In making the announcement, analysts said the kingdom ensured its continued seat at the table in global climate change talks. Saudi Arabia has pushed back against those who say fossil fuels must be urgently phased out, warning a premature switch could lead to price volatility and shortages.
Recently leaked documents show that the kingdom and other nations are lobbying behind the scenes before the COP26 summit to change the language around emissions.
In transitioning domestically, the kingdom could also take the oil and gas that it subsidises locally and allocate it as a more lucrative export to China and India, where demand is expected to grow in the coming years.
“The kingdom’s economic growth is driven by export of its energy sources. It’s no state secret,” Saudi Energy Minister Prince Abdulaziz bin Salman said at the forum in Riyadh.
Saudi Arabia says it will reach net-zero through a so-called “carbon circular economy” approach, which advocates “reduce, reuse, recycle and remove”. It is an unpopular strategy among climate change activists because it touts still unreliable carbon capture and storage technologies rather than honing in on the phasing out of fossil fuels.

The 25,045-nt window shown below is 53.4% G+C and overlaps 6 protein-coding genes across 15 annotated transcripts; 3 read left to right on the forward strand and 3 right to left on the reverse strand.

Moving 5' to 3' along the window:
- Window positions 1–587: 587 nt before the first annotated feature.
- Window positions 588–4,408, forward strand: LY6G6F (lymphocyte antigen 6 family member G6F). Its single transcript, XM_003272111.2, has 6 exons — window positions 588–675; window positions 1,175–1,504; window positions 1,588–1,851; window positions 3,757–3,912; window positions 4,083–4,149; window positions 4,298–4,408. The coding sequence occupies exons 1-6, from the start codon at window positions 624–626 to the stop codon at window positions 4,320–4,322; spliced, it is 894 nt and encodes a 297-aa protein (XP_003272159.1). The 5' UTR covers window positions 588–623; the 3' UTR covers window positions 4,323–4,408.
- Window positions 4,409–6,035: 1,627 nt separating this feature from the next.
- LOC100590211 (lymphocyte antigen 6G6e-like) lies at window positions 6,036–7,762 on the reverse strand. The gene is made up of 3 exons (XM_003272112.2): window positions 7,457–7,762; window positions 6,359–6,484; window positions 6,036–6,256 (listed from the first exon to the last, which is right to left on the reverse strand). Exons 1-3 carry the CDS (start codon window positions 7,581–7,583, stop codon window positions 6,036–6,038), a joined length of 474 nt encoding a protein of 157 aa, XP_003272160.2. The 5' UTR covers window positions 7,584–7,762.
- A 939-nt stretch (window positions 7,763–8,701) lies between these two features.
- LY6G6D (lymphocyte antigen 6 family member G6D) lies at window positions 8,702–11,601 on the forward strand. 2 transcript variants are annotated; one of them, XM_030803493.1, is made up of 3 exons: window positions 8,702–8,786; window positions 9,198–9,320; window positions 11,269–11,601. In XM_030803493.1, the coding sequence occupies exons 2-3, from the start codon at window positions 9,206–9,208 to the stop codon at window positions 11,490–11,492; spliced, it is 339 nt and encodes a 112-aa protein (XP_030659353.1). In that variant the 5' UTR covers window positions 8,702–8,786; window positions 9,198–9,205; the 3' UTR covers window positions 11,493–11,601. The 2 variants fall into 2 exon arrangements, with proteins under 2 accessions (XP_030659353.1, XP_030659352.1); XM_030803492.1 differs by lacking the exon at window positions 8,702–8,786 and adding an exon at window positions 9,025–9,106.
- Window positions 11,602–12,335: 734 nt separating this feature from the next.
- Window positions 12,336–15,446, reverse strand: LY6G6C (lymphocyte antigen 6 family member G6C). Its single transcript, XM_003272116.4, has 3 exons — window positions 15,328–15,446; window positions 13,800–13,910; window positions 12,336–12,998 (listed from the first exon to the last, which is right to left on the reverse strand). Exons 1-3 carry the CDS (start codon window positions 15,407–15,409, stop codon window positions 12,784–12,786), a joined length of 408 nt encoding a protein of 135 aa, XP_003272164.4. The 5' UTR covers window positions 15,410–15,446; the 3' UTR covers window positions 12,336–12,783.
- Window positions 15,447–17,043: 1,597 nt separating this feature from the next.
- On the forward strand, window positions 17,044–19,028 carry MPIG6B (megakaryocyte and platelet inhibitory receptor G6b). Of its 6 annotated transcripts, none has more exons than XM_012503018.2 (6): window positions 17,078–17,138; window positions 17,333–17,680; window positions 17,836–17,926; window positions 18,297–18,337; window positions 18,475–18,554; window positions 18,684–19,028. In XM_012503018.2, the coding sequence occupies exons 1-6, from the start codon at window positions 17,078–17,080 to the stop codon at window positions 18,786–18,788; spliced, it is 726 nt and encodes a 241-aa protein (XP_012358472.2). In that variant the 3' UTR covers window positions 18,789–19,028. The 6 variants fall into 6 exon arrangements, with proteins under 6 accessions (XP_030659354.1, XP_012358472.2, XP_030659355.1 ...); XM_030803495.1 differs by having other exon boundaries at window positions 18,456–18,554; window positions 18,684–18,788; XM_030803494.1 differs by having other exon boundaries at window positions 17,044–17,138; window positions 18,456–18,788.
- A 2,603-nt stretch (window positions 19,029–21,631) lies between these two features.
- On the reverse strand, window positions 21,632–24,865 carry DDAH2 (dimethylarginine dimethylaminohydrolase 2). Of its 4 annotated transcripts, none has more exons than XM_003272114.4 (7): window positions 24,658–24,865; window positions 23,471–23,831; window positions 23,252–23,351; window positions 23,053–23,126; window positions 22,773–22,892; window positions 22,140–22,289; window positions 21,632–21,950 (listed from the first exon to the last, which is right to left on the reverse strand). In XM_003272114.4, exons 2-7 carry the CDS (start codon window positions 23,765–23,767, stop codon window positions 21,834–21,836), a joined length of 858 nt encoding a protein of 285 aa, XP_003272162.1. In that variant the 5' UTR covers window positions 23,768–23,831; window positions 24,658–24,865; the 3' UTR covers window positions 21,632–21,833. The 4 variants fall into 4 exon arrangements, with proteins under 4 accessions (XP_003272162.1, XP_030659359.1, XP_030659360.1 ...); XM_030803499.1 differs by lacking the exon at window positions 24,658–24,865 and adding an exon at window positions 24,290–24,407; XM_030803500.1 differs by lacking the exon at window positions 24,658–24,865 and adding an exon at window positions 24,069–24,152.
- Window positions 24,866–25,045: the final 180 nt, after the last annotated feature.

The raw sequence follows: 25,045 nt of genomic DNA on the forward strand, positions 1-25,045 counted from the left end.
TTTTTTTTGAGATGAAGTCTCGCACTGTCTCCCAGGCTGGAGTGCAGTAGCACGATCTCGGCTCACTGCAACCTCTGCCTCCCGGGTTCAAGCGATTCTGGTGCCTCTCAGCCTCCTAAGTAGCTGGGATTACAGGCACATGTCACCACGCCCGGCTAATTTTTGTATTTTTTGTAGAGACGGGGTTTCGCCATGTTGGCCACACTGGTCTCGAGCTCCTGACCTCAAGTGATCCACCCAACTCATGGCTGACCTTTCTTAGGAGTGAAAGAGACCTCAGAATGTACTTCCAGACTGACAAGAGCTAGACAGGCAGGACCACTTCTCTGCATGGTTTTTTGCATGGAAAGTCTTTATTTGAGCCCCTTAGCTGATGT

The announcement provided few details on how the kingdom will cut its emissions in the short and medium term, including when it will peak its emissions. Experts said sharp cuts are needed worldwide as soon as possible to ensure the world has a chance of capping global warming at 1.5 degrees Celsius (2.7 degrees Fahrenheit) as agreed in the 2015 Paris accord.
The kingdom — home to roughly 17 percent of proven petroleum reserves — supplies some 10 percent of global oil demand.
As OPEC’s heavyweight, Saudi Arabia holds tremendous influence over energy markets and can pressure other producers to fall in line, as seen last year when the kingdom triggered a price war that successfully got Russia to curb its production amid a slowdown in demand from the pandemic.